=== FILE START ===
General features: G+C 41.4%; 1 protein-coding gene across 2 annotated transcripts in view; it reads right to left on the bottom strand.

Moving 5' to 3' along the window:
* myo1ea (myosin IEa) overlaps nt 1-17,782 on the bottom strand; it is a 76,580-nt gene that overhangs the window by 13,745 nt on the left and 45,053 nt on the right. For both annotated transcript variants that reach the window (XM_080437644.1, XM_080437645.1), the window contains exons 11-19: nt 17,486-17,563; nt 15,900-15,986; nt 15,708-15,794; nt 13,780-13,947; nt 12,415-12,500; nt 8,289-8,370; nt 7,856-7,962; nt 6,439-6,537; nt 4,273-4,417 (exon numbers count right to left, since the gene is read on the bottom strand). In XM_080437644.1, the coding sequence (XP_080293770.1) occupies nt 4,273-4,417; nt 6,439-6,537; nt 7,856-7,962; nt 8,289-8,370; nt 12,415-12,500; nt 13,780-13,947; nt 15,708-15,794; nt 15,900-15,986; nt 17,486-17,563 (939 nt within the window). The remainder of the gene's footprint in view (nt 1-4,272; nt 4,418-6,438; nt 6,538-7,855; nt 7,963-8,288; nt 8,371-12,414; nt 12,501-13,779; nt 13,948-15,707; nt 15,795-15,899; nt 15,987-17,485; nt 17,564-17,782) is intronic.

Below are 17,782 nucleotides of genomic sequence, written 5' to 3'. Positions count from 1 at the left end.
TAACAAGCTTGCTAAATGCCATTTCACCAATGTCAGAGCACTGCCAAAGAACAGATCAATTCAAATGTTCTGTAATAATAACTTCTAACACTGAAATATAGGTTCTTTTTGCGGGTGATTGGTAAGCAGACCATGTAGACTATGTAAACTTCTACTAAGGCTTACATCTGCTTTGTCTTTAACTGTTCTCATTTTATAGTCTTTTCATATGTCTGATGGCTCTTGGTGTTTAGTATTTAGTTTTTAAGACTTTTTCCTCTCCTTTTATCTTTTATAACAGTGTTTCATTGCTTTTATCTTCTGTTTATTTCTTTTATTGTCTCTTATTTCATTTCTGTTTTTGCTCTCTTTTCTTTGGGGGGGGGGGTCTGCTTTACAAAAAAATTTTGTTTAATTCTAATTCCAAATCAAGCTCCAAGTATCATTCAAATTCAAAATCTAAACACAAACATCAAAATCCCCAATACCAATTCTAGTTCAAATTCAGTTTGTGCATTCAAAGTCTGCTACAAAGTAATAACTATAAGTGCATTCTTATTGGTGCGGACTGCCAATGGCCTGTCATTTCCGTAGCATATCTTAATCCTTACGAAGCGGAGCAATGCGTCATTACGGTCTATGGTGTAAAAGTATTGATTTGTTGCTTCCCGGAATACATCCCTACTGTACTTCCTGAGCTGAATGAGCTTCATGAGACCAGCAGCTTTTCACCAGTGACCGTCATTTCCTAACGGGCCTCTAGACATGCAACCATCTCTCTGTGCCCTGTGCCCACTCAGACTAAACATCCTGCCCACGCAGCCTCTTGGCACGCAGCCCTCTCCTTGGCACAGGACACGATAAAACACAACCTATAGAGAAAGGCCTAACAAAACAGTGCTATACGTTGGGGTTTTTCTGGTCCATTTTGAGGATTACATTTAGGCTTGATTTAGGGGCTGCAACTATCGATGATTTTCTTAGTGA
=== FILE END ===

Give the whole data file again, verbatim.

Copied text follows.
General features: G+C 41.4%; 1 protein-coding gene across 2 annotated transcripts in view; it reads right to left on the bottom strand.

Moving 5' to 3' along the window:
* myo1ea (myosin IEa) overlaps nt 1-17,782 on the bottom strand; it is a 76,580-nt gene that overhangs the window by 13,745 nt on the left and 45,053 nt on the right. For both annotated transcript variants that reach the window (XM_080437644.1, XM_080437645.1), the window contains exons 11-19: nt 17,486-17,563; nt 15,900-15,986; nt 15,708-15,794; nt 13,780-13,947; nt 12,415-12,500; nt 8,289-8,370; nt 7,856-7,962; nt 6,439-6,537; nt 4,273-4,417 (exon numbers count right to left, since the gene is read on the bottom strand). In XM_080437644.1, the coding sequence (XP_080293770.1) occupies nt 4,273-4,417; nt 6,439-6,537; nt 7,856-7,962; nt 8,289-8,370; nt 12,415-12,500; nt 13,780-13,947; nt 15,708-15,794; nt 15,900-15,986; nt 17,486-17,563 (939 nt within the window). The remainder of the gene's footprint in view (nt 1-4,272; nt 4,418-6,438; nt 6,538-7,855; nt 7,963-8,288; nt 8,371-12,414; nt 12,501-13,779; nt 13,948-15,707; nt 15,795-15,899; nt 15,987-17,485; nt 17,564-17,782) is intronic.

Below are 17,782 nucleotides of genomic sequence, written 5' to 3'. Positions count from 1 at the left end.
TAACAAGCTTGCTAAATGCCATTTCACCAATGTCAGAGCACTGCCAAAGAACAGATCAATTCAAATGTTCTGTAATAATAACTTCTAACACTGAAATATAGGTTCTTTTTGCGGGTGATTGGTAAGCAGACCATGTAGACTATGTAAACTTCTACTAAGGCTTACATCTGCTTTGTCTTTAACTGTTCTCATTTTATAGTCTTTTCATATGTCTGATGGCTCTTGGTGTTTAGTATTTAGTTTTTAAGACTTTTTCCTCTCCTTTTATCTTTTATAACAGTGTTTCATTGCTTTTATCTTCTGTTTATTTCTTTTATTGTCTCTTATTTCATTTCTGTTTTTGCTCTCTTTTCTTTGGGGGGGGGGGTCTGCTTTACAAAAAAATTTTGTTTAATTCTAATTCCAAATCAAGCTCCAAGTATCATTCAAATTCAAAATCTAAACACAAACATCAAAATCCCCAATACCAATTCTAGTTCAAATTCAGTTTGTGCATTCAAAGTCTGCTACAAAGTAATAACTATAAGTGCATTCTTATTGGTGCGGACTGCCAATGGCCTGTCATTTCCGTAGCATATCTTAATCCTTACGAAGCGGAGCAATGCGTCATTACGGTCTATGGTGTAAAAGTATTGATTTGTTGCTTCCCGGAATACATCCCTACTGTACTTCCTGAGCTGAATGAGCTTCATGAGACCAGCAGCTTTTCACCAGTGACCGTCATTTCCTAACGGGCCTCTAGACATGCAACCATCTCTCTGTGCCCTGTGCCCACTCAGACTAAACATCCTGCCCACGCAGCCTCTTGGCACGCAGCCCTCTCCTTGGCACAGGACACGATAAAACACAACCTATAGAGAAAGGCCTAACAAAACAGTGCTATACGTTGGGGTTTTTCTGGTCCATTTTGAGGATTACATTTAGGCTTGATTTAGGGGCTGCAACTATCGATGATTTTCTTAGTGA